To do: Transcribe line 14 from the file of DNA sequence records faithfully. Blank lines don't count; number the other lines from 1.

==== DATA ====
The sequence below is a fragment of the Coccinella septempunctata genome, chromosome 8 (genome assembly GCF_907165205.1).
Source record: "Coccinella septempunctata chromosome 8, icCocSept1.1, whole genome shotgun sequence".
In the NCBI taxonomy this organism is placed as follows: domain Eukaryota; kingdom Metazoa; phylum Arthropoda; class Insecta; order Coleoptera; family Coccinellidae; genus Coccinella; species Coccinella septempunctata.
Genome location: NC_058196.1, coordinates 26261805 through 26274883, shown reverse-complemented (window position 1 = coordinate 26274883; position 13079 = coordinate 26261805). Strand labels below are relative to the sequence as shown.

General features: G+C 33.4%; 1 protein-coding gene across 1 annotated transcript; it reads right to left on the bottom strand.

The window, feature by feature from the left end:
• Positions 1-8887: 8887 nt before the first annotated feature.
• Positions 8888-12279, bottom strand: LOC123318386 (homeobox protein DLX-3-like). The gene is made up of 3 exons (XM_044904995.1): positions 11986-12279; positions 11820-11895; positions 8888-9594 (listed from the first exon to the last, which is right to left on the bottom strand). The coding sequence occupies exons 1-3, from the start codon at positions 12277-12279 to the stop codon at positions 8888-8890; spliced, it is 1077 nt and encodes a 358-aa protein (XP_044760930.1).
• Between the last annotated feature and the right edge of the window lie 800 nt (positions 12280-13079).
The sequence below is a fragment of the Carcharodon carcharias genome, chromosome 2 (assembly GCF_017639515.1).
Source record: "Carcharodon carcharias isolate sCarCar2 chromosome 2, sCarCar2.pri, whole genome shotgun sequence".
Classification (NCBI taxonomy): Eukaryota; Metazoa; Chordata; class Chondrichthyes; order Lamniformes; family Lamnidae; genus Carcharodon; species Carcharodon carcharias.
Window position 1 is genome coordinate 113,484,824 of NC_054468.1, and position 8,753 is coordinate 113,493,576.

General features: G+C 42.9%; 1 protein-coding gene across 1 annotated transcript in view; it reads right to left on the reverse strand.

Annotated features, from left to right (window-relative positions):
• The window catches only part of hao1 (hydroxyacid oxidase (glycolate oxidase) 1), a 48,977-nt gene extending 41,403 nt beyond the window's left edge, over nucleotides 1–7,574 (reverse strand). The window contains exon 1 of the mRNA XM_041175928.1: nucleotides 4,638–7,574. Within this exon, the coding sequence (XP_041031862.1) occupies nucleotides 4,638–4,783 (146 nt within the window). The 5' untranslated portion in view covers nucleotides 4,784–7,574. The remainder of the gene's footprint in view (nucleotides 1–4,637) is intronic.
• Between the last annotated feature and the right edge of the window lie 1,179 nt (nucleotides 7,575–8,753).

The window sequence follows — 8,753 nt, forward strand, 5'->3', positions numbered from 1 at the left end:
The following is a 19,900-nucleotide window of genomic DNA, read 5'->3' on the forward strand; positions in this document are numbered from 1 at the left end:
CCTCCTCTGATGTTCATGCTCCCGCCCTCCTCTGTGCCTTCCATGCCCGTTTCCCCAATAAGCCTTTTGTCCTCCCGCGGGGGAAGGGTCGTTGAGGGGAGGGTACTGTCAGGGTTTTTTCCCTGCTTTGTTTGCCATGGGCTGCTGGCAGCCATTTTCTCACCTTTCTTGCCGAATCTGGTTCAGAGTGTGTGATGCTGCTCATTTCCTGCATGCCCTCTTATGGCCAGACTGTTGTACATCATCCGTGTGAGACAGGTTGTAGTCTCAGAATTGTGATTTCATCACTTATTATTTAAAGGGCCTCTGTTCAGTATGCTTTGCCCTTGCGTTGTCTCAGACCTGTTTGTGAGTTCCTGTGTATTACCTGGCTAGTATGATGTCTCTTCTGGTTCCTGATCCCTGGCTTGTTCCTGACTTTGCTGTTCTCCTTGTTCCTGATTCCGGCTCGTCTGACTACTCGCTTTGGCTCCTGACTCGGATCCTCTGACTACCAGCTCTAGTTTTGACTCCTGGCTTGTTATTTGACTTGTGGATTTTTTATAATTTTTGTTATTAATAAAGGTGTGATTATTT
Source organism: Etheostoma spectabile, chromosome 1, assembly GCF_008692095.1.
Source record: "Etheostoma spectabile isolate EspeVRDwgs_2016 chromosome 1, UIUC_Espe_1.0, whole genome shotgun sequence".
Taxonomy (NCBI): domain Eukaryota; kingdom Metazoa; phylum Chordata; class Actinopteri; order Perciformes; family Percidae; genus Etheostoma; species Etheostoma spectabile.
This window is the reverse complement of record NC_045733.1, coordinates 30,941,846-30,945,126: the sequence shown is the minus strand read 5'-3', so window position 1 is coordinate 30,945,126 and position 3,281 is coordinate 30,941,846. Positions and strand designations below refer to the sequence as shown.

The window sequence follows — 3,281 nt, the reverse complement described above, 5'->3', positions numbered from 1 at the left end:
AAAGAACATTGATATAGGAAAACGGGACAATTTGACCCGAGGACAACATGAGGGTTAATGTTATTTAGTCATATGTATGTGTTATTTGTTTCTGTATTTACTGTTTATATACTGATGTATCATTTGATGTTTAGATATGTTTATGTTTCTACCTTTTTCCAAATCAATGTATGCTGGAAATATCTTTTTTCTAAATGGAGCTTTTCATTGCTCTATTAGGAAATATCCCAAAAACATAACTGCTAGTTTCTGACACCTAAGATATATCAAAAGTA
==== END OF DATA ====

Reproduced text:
General features: G+C 42.9%; 1 protein-coding gene across 1 annotated transcript in view; it reads right to left on the reverse strand.